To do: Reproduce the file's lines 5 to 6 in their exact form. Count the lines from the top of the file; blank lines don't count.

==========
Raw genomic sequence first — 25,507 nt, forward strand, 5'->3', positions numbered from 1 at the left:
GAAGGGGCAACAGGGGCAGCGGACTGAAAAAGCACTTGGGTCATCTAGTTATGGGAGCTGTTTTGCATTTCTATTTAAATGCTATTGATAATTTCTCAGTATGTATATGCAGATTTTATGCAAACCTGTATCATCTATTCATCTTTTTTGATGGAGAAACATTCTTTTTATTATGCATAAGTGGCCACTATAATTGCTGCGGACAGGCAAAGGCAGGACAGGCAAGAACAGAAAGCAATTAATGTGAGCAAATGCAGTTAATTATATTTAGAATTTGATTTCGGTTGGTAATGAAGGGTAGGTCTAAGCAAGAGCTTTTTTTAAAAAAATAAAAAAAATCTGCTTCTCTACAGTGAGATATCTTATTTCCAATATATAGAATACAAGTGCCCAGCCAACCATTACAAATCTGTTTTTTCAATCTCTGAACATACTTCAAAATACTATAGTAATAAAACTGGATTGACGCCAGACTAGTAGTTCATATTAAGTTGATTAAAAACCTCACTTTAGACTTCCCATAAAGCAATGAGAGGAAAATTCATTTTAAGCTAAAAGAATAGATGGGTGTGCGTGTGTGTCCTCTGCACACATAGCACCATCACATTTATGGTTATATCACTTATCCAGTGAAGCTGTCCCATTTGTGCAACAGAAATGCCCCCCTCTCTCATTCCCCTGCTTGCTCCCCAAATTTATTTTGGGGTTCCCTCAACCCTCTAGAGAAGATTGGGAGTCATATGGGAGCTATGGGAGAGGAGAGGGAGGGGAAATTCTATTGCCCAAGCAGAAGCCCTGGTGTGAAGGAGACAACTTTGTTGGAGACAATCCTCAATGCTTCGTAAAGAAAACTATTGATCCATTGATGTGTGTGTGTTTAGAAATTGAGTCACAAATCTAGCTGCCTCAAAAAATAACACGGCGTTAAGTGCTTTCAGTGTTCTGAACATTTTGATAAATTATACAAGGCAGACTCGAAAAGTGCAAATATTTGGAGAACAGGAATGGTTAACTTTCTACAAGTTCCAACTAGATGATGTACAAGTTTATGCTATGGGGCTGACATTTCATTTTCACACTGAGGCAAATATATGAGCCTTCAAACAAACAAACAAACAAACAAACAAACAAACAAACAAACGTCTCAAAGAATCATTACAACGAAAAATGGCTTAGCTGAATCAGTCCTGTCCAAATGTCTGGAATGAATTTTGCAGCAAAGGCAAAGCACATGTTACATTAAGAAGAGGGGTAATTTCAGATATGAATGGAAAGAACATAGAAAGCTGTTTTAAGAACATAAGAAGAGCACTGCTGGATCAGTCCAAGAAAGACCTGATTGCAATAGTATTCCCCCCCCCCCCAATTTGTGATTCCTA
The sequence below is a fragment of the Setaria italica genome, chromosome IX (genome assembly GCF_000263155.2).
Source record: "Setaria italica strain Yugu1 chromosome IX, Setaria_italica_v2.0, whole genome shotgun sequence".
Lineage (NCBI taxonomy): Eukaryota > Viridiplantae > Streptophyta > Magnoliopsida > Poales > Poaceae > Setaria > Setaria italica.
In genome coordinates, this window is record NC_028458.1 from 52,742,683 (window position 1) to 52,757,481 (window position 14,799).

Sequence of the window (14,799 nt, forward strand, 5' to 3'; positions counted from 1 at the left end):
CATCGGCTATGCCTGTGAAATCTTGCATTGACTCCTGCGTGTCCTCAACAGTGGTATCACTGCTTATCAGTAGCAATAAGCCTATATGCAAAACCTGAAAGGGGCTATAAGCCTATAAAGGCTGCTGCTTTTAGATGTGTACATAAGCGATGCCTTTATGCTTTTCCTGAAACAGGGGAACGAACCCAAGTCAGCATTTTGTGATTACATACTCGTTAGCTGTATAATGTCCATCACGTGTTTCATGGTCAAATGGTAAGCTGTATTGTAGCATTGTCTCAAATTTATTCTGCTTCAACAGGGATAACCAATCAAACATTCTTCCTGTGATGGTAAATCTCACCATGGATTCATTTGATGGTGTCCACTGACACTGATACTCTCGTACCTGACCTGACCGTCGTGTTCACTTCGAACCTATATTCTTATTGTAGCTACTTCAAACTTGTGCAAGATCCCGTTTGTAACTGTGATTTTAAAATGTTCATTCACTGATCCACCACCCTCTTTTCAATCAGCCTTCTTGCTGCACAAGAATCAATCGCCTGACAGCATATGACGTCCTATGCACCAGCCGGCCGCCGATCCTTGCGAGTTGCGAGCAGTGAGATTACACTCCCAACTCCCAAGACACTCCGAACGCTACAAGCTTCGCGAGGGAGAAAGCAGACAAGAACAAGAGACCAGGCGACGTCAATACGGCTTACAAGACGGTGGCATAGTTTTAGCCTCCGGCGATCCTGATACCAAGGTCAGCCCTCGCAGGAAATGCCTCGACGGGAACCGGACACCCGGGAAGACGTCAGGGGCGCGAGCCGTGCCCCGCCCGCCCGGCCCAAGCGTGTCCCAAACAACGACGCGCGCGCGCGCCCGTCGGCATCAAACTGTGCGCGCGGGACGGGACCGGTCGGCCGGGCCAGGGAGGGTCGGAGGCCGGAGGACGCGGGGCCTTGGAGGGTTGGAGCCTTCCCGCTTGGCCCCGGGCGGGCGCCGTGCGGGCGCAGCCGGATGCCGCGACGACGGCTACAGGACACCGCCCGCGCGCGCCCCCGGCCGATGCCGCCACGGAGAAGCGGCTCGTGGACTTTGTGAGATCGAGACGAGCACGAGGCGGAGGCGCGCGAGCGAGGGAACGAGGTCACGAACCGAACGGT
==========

Lineage (NCBI taxonomy): Eukaryota > Viridiplantae > Streptophyta > Magnoliopsida > Poales > Poaceae > Setaria > Setaria italica.
In genome coordinates, this window is record NC_028458.1 from 52,742,683 (window position 1) to 52,757,481 (window position 14,799).